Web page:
The Canadian Wheat Board inked a $150-million deal to buy an annuity policy that will transfer the risk in its defined benefit pension plan to a subsidiary of insurer Sun Life Financial Inc.
The move comes as many pension funds in Canada and other markets such as the U.S. and U.K. are facing underfunded pension plans battered by stock market volatility, prolonged low interest rates and longer life spans.
“Sun Life is now managing all of the market-related risks of our pension plan through an annuity buy-in, providing an indexed solution that others in the market told us couldn’t be done,” said Andrea Carlson, vice-president of corporate finance and strategy at CWB, said in a statement.
CWB has bought one big annuity contract issued to the pension fund itself, which is called an “annuity buy-in.” The annuity acts as an investment made by the fund, and doesn’t transfer the responsibility to pay from the company to the insurer. Periodic payments are made from the insurer to the fund. This is the largest buy-in that Sun Life has done for a company.
That’s different than an “annuity buy-out,” which transfers all of the risk and responsibility off of the company’s balance sheet. Such a deal requires buying annuity contracts for each individual retiree to be paid by the insurer. Sun Life’s largest buyout was worth roughly $400-million.
These kinds of pension plan transfers are called “de-risking solutions” by the insurance industry. There are two key forms of risk that plan administrators are looking to shed, says Brent Simmons, senior managing director of defined benefits solutions at Sun Life Financial. The first is longevity risk – people might live longer than expected. And then there’s investment risk – Sun Life needs to post gains on the lump sum collected in order to make the payments and make a profit.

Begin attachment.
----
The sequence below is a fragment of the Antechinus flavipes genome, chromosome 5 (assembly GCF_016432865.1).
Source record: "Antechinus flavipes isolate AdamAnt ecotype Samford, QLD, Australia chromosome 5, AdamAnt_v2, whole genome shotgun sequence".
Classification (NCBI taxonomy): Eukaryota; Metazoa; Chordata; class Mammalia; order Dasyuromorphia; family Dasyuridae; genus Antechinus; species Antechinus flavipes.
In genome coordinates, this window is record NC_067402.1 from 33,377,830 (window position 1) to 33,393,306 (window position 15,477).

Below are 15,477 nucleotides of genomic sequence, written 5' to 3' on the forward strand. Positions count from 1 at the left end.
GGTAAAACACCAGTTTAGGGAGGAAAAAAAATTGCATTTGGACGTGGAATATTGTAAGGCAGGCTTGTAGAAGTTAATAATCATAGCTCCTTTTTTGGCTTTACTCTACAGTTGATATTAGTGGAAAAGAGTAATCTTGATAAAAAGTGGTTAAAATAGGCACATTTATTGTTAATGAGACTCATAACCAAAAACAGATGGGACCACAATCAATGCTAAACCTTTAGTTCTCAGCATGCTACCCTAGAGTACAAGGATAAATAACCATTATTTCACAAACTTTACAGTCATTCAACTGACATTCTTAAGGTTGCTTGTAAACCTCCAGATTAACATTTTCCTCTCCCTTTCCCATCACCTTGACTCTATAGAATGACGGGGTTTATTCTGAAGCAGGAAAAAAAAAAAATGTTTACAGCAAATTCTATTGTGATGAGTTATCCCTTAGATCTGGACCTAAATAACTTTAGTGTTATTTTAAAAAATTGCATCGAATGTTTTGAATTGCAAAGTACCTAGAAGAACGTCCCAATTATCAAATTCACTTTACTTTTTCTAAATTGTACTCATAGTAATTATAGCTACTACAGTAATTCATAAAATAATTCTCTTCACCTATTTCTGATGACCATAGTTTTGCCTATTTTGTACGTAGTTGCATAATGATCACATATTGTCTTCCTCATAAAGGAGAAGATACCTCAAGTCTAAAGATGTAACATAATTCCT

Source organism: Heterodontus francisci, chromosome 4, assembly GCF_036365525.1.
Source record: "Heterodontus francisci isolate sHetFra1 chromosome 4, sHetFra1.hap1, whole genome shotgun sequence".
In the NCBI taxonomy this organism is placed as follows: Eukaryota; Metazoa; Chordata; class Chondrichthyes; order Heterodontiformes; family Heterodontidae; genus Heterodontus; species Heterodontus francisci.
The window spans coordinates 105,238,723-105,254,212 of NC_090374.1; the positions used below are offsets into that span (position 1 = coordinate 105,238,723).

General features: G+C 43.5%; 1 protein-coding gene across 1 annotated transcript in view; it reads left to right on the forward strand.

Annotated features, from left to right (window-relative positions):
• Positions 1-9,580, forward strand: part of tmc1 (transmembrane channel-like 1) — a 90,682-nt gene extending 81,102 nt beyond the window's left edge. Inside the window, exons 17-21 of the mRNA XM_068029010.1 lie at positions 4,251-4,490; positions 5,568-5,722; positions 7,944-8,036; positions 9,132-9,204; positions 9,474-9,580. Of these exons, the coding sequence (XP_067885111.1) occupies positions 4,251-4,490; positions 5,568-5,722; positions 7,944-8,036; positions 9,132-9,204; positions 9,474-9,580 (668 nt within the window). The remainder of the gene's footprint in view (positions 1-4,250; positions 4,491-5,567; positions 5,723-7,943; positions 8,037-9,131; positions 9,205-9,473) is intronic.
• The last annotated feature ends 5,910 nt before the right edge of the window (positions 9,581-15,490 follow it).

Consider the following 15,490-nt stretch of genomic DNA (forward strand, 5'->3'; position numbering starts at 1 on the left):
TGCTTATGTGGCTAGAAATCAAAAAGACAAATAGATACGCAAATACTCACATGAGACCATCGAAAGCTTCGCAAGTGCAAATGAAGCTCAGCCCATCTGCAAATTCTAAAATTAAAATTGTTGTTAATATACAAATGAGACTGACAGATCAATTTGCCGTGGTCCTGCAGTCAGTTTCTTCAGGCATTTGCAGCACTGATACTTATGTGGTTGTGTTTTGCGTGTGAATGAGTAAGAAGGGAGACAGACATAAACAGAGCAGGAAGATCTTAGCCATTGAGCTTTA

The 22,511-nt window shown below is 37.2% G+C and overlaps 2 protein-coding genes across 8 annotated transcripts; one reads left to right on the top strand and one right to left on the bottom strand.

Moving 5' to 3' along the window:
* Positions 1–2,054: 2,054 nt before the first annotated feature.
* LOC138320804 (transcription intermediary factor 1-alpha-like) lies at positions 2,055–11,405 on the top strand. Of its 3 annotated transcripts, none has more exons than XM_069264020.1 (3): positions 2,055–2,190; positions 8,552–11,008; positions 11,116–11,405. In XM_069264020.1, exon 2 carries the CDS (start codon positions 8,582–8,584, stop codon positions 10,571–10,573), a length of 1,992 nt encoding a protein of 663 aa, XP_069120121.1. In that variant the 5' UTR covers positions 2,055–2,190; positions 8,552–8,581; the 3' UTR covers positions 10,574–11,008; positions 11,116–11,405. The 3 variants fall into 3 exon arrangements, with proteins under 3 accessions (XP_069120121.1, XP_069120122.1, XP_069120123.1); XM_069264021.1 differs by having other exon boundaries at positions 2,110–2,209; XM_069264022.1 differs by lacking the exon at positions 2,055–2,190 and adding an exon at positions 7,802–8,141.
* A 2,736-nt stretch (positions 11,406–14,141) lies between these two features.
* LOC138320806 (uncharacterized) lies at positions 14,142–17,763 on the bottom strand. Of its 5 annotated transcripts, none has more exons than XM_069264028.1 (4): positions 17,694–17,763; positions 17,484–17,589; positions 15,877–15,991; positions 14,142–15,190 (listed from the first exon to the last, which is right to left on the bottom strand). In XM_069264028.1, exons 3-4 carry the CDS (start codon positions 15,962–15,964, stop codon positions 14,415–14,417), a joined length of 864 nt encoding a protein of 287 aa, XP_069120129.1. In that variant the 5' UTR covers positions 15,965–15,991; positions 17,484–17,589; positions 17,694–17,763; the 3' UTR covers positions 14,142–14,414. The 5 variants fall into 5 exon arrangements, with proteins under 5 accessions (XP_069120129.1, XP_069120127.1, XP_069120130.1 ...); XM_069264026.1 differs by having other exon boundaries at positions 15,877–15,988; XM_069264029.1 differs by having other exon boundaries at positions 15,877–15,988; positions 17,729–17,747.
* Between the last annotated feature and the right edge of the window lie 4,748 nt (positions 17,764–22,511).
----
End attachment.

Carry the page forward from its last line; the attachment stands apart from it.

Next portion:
The CWB deal has the added complication of being an “inflation linked” promise, which means the commitments of the pension plan increase with inflation, and Sun Life needed to find assets to back the annuity that move in the same direction. Mr. Simmons this this could set a precedent for other similar deals.
The Office of the Superintendent of Financial Institutions issued a comment last year on buy-in annuities, stating that as long as this type of investment is allowed under the terms of the plan, “we would have no objections in principle to a federally regulated pension plan investing in a buy-in annuity issued by a life insurance company for pensions in pay.”
Over the last couple of years, Sun Life has done a lot of educational “missionary” work to show companies what buying these annuities can do. But market watchers have been calling for the arrival of large-scale pension annuity deals in Canada for years. The movement first picked up steam in the U.K. roughly a decade ago. Last year, the market in North America heated up after General Motors Co. and Verizon Communications Inc. both reduced their pension obligations through U.S.-based insurer Prudential Financial Inc. The two companies transferred $29-billion (U.S.) and $7.5-billion, respectively, in pension obligations to Prudential – these were just portions of the companies’ overall plans.
“Ever since GM announced their multi-billion dollar deal last June we’ve been getting a lot more incoming calls,” Mr. Simmons said. Many asked the same question: how large of an annuity deal would markets support?
“Sponsors and employers were really surprised to hear us say we’d be happy to do a deal that was billions of dollars. You know, $3-billion or $4-billion is very, very manageable. And that covers 99 per cent of the pension funds in Canada in terms of size,” Mr. Simmons said.
Sun Life’s Wheat Board deal is a relatively small transaction, but Mr. Simmons said the Canadian marketplace could still see a $1-billion transaction within the year. Sun Life is already in talks with companies looking to tackle billion-dollar plans, but the lead times on these deals are very long. Even the CWB transaction took seven months to co-ordinate.